solo >> "blues_solo.wav"

Go ahead and try it!  If you then listen to the resultant file blues_solo.wav using cvlc you will hear part of a blues scale!

Add Some Randomness

In order to make things more interesting, you shouldn't always execute the same lick over and over.  First, add at least one more lick to the list (e.g. you might want to replicate the example lick, but instead descend the blues scale: [ [-1, 0.5], [-1, 0.5], [-1, 0.5], [-1, 0.5] ]).  One potentially helpful guideline (that you should feel free to deviate from!) is to make sure the duration of the sum of all notes in a lick adds up to 2 (this will keep the solo "on the beat" and make it sound better when we add a backing track later).

Once you have added a new lick, modify the line of code lick = licks[0] to choose the lick at random using the function random.choice (note that the function random.choice has already been imported for you in the starter code as choice).  Before running your code, you will want to make sure that the variable curr_note doesn't get too high or too low.  Make sure you create a series of if statements to keep the variable from getting less than 0 or greater than len(blues_scale) - 1.

Once you have made these changes, you should make the number of licks larger (if you followed the code above this number will be at 4) so you can get a longer solo.

Tips to Make it Cooler

Make it swing: alternate slightly longer and slightly shorter notes in your blues lick to give it a swing feel (e.g. [ [1, 0.5*1.1], [1, 0.5*0.9], [1, 0.5*1.1], [1, 0.5*0.9] ] )

Avoid hammering the lowest or highest note:  the code we added to avoid going out of bounds of the list blues_scale has the effect of sometimes hammering the notes at the boundaries repeatedly.  The solo may sound better if you simply hold the note to the end of the lick if you reach the beginning or end of the list blues_scale.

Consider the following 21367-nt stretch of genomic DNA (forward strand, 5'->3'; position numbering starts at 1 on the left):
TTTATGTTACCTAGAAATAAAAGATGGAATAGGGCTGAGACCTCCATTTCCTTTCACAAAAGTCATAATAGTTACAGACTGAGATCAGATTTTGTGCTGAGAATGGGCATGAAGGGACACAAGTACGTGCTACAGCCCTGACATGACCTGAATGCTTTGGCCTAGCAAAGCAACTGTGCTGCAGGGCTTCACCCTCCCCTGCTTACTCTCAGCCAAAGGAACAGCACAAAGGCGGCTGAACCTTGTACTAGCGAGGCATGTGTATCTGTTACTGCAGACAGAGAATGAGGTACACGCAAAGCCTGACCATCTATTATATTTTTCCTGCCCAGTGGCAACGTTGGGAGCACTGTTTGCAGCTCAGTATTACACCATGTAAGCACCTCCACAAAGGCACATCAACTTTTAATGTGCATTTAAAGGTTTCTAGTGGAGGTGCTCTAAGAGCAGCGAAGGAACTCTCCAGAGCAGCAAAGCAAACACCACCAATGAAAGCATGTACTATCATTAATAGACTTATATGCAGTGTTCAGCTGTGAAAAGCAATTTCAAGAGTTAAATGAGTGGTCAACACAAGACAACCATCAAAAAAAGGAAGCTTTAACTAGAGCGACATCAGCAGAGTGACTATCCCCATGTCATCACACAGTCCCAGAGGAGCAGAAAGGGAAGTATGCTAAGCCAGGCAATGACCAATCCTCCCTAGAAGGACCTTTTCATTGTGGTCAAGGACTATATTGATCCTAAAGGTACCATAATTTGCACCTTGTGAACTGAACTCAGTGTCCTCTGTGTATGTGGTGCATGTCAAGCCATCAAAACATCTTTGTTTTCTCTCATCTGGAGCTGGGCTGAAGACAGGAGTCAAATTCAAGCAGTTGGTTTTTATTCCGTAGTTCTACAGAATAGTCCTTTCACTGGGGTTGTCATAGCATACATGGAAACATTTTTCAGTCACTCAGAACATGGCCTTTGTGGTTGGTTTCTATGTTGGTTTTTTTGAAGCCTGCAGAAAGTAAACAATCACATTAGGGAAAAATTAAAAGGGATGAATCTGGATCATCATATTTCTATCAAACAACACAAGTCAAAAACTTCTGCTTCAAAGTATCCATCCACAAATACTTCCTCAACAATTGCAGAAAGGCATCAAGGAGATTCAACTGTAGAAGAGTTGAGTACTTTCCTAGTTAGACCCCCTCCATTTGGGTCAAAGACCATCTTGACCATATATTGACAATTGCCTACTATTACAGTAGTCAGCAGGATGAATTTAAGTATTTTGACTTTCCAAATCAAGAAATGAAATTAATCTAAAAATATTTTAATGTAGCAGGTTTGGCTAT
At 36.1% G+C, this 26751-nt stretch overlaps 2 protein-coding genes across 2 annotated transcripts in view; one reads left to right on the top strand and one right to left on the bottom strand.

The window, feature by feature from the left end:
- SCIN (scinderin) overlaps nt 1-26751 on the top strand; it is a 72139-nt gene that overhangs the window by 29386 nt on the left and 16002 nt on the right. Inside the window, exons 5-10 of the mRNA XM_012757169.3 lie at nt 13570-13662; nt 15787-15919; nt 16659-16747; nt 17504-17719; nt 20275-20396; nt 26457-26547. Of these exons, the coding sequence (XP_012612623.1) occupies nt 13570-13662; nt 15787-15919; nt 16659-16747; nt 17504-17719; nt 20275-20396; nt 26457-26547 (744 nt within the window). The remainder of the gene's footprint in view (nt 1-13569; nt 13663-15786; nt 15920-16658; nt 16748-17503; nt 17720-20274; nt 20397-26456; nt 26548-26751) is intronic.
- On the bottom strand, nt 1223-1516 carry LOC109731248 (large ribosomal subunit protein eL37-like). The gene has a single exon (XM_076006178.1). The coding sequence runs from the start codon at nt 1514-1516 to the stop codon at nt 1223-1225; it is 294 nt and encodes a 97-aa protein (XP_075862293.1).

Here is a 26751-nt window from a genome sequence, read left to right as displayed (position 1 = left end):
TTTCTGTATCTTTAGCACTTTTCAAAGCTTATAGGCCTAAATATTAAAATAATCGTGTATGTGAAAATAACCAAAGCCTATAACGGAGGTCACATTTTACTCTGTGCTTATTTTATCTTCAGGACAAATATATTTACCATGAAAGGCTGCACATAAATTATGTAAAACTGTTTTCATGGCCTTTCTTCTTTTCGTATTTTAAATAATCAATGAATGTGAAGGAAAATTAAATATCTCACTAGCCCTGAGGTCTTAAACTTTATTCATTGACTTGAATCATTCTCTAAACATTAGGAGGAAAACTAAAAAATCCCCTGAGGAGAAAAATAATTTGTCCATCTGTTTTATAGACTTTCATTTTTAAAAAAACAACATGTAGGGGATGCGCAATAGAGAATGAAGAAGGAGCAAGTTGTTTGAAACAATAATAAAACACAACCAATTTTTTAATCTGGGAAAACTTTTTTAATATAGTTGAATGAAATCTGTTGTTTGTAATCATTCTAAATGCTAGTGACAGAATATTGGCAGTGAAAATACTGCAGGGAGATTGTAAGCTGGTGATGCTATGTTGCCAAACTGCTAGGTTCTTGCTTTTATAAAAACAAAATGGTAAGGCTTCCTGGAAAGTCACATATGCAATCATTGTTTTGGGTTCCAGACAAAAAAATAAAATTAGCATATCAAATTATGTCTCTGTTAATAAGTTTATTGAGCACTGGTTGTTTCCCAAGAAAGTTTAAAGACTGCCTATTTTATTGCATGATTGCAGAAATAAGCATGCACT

Add a backing track: NSound can mix together various audio streams.  In order to add a backing track to your solo, replace the line of your program that writes the solo to a WAV file (solo >> "blues_solo.wav") with:

backing_track = AudioStream(sampling_rate, 1)
Wavefile.read('backing.wav', backing_track)

m = Mixer()

solo *= 0.4             # adjust relative volumes to taste
backing_track *= 2.0

m.add(2.25, 0, solo)    # delay the solo to match up with backing track   
m.add(0, 0, backing_track)

m.getStream(500.0) >> "slow_blues.wav"

The solo should stay on the beat of the backing track, but won't really do a good job tracking chord changes.   Note that the name of the output has been changed from blues_solo.wav to slow_blues.wav.

Add some dynamics: in the basic version of the code, we always use the same volume.  You may want to play around with adding licks with increasing or decreasing volume (known as crescendo and decrescendo respectively).

Move beyond simple intervals: in the basic version of the code, the lick is always defined in terms of changes from the previous note.   It may sound good to start the lick from a specific note on the blues scale.  For instance, you may define a lick that starts on note 6 of the list blues_scale.  Notes 0, 6, 12, and 18 are special in that they are the root or (tonic note) of the blues scale.  It may sound cool for the lick to start on these notes.

Completing the Toolbox Exercise

To complete the toolbox exercise, you should complete all of the steps up to Make it Cooler and then at least one of the extensions suggested in the Make it Cooler section.  When you are done, go ahead and push your code to your repo.  You will then need to get your toolbox exercise checked off by a NINJA (either in person or via e-mail).